The state of New Mexico paid at least one Arizona company for salaries, travel and legal fees before it and others were brought in to replace 15 nonprofits that provided behavioral health services to needy New Mexicans. That's according to documents obtained by The New Mexican. The newspaper found the state paid Agave Health Inc. more than 172-thousand dollars over six months, and half of that was disbursed prior to an audit being done on the nonprofits. The audit spurred the Martinez administration to shake up the state's mental health system in 2013 by stripping the nonprofits of their contracts over allegations of fraud, mismanagement and billing problems. Records show the state proceeded to pay Agave over the next several months at higher rates than the ousted providers had received. A Human Services Department spokesman defended the payments.
The state is denying Los Alamos National Laboratory's request to extend deadlines for cleaning up toxic waste. The New Mexico Environment Department has sent more than 20 letters this month denying the lab for more time to meet deadlines under a 2005 consent order. In the letters, the state says past extensions were granted while the lab diverted resources to expedite the shipment of thousands of barrels of already processed waste to the government's underground nuclear waste dump in southeastern New Mexico. But that dump has been shuttered indefinitely by a mysterious radiation leak, meaning Los Alamos's plans to remove the last of those barrels are on hold. Watchdog groups applauded the action, saying the closure of the Waste Isolation Pilot Plant may put real cleanup back on track.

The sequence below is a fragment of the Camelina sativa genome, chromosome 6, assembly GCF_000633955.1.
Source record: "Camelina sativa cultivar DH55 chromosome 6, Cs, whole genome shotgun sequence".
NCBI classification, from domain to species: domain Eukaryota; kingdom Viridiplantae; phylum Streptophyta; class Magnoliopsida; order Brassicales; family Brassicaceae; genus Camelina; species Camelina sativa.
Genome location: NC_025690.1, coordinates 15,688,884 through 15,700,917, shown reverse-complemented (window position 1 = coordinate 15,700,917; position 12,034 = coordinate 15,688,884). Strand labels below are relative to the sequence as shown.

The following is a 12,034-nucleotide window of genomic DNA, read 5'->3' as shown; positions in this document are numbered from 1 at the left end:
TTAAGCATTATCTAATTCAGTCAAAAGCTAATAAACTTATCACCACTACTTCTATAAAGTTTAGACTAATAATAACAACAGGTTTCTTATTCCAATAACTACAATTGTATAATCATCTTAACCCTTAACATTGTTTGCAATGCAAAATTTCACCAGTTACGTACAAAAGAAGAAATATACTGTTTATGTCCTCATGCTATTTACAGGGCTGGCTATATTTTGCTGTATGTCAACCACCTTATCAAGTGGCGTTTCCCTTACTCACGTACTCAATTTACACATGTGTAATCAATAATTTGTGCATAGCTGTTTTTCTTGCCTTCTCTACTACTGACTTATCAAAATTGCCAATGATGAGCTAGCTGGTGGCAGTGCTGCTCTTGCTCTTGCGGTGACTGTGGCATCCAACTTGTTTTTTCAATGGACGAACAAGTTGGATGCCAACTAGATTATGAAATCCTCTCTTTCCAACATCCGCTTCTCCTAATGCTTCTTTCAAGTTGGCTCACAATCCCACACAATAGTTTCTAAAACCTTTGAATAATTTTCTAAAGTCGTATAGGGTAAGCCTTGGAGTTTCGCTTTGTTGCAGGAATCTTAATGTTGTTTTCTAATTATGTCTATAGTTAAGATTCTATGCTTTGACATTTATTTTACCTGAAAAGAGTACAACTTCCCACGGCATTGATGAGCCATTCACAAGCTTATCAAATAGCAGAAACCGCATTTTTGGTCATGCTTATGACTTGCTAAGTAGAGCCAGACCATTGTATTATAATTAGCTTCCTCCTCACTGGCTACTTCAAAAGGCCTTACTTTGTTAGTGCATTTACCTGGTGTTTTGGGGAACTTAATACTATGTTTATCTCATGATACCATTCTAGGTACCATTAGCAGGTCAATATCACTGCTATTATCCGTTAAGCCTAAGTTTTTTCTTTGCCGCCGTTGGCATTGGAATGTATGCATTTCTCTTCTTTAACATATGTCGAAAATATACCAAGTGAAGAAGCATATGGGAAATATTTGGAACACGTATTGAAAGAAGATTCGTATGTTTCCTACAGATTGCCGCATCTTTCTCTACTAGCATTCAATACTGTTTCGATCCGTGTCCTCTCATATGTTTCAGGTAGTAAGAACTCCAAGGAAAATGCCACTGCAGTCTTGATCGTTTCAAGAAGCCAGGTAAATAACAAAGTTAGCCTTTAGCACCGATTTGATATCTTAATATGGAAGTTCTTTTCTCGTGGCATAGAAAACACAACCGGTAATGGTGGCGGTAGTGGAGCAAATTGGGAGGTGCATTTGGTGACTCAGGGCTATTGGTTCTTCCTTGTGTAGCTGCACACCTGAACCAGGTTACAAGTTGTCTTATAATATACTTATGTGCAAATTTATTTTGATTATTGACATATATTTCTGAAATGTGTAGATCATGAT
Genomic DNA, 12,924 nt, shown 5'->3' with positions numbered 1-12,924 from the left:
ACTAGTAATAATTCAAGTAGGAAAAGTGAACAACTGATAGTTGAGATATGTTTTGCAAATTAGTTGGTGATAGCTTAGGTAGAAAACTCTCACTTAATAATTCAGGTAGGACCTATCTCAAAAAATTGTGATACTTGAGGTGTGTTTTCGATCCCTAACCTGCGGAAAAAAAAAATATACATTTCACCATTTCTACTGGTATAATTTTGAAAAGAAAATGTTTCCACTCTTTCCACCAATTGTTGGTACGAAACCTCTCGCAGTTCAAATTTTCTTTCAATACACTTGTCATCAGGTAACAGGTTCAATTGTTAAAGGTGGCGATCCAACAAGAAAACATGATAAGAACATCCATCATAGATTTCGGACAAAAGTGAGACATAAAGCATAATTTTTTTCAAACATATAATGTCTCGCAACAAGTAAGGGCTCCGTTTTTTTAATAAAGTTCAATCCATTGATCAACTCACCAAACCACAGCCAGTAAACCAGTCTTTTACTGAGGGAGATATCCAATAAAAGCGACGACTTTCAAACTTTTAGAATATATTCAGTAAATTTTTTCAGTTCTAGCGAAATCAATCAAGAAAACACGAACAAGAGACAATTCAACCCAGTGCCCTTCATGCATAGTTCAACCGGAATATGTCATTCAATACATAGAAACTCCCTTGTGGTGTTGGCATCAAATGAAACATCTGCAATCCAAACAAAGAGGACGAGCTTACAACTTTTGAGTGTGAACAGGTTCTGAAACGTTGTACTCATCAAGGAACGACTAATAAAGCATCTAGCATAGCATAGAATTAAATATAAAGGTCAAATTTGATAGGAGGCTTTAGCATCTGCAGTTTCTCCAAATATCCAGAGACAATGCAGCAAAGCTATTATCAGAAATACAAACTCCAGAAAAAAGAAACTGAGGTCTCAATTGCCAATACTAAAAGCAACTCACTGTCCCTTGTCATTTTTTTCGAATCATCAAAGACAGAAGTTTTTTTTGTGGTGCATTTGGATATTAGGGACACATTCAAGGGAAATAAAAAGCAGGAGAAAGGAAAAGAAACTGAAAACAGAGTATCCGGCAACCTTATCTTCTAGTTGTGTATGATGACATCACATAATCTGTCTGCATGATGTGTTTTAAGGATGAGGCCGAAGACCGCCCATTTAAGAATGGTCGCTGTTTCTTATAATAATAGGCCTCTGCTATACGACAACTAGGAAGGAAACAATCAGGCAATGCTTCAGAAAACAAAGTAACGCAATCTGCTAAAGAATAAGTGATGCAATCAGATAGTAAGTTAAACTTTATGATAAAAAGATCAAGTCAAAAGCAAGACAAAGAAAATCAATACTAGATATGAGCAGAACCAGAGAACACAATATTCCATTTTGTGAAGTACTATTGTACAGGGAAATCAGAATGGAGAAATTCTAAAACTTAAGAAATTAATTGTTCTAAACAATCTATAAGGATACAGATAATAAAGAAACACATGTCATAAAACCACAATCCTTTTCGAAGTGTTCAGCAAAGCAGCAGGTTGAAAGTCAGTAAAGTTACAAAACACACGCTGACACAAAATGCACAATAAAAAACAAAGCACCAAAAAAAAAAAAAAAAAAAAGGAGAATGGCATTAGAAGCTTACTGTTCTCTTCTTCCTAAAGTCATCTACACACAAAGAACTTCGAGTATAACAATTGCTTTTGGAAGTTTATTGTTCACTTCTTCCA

The family of a homeless camper has filed a wrongful death lawsuit against Albuquerque police for a fatal shooting that sparked protests and calls for reform throughout the city. The lawsuit filed Friday in state district court says the more than 40 officers dispatched to handle James Boyd had "no meaningful control" of the standoff, and their lack of training led to his death. A helmet camera video of the March shooting showed 38-year-old Boyd, who authorities say had schizophrenia, gathering his belongings before officers opened fire. The shooting sparked widespread calls for Albuquerque police reform, and the U.S. Justice Department later released a scathing review of the agency's use of force. The lawsuit seeks damages and an injunction requiring the city to take a series of actions.
Santa Fe County Sheriff’s Deputy Randy Foster has been selected as Chief of the City of Bloomington’s Police Department. The Farmington Daily-Times reports that Foster, who was among the four finalists to become Santa Fe’s Police Chief, was chosen over six other candidates by the northwestern New Mexico city. Foster was fired from Los Alamos County police last year after a federal lawsuit filed by a former corporal alleged that Foster and another officer committed him to a mental institution against his will. The county later settled but Foster filed his own lawsuit in January. Foster also served from 1995 to 1998 as a reserve police officer for the Portales Police Department.
Santa Fe Weather: Sunny today with a high near 92. Tonight: Partly cloudy with the low 60 and a slight chance for showers and thunderstorms. Tomorrow: Partly sunny and a high of 85 with a 20-percent chance for showers and thunderstorms.